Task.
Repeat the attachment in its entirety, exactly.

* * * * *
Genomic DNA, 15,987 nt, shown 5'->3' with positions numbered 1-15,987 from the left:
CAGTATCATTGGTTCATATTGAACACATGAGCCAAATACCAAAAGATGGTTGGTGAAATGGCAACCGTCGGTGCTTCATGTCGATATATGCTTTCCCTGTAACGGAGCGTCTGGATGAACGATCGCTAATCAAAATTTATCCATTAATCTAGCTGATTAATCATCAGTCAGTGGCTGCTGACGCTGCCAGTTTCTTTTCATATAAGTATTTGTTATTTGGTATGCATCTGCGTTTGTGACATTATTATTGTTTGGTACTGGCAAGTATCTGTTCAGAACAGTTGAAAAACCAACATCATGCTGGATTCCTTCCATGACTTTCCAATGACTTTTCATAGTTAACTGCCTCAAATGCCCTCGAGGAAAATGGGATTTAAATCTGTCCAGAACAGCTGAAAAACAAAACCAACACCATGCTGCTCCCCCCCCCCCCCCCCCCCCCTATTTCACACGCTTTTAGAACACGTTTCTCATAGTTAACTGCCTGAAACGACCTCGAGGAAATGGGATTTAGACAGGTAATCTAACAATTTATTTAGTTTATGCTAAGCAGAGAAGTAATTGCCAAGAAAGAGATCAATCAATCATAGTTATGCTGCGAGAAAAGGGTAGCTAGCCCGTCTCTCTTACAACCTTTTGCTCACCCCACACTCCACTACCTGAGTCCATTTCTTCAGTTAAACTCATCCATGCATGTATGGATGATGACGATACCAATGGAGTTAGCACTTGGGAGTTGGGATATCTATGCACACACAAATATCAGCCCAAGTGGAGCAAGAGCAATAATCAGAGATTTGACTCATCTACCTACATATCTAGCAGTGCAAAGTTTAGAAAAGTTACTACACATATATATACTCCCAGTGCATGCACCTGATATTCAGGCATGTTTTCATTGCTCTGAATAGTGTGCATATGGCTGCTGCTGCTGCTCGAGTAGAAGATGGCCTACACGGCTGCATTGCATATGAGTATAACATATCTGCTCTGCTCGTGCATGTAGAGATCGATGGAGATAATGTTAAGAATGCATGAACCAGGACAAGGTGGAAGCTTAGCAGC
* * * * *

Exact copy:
Genomic DNA, 15,987 nt, shown 5'->3' with positions numbered 1-15,987 from the left:
CAGTATCATTGGTTCATATTGAACACATGAGCCAAATACCAAAAGATGGTTGGTGAAATGGCAACCGTCGGTGCTTCATGTCGATATATGCTTTCCCTGTAACGGAGCGTCTGGATGAACGATCGCTAATCAAAATTTATCCATTAATCTAGCTGATTAATCATCAGTCAGTGGCTGCTGACGCTGCCAGTTTCTTTTCATATAAGTATTTGTTATTTGGTATGCATCTGCGTTTGTGACATTATTATTGTTTGGTACTGGCAAGTATCTGTTCAGAACAGTTGAAAAACCAACATCATGCTGGATTCCTTCCATGACTTTCCAATGACTTTTCATAGTTAACTGCCTCAAATGCCCTCGAGGAAAATGGGATTTAAATCTGTCCAGAACAGCTGAAAAACAAAACCAACACCATGCTGCTCCCCCCCCCCCCCCCCCCCCCTATTTCACACGCTTTTAGAACACGTTTCTCATAGTTAACTGCCTGAAACGACCTCGAGGAAATGGGATTTAGACAGGTAATCTAACAATTTATTTAGTTTATGCTAAGCAGAGAAGTAATTGCCAAGAAAGAGATCAATCAATCATAGTTATGCTGCGAGAAAAGGGTAGCTAGCCCGTCTCTCTTACAACCTTTTGCTCACCCCACACTCCACTACCTGAGTCCATTTCTTCAGTTAAACTCATCCATGCATGTATGGATGATGACGATACCAATGGAGTTAGCACTTGGGAGTTGGGATATCTATGCACACACAAATATCAGCCCAAGTGGAGCAAGAGCAATAATCAGAGATTTGACTCATCTACCTACATATCTAGCAGTGCAAAGTTTAGAAAAGTTACTACACATATATATACTCCCAGTGCATGCACCTGATATTCAGGCATGTTTTCATTGCTCTGAATAGTGTGCATATGGCTGCTGCTGCTGCTCGAGTAGAAGATGGCCTACACGGCTGCATTGCATATGAGTATAACATATCTGCTCTGCTCGTGCATGTAGAGATCGATGGAGATAATGTTAAGAATGCATGAACCAGGACAAGGTGGAAGCTTAGCAGC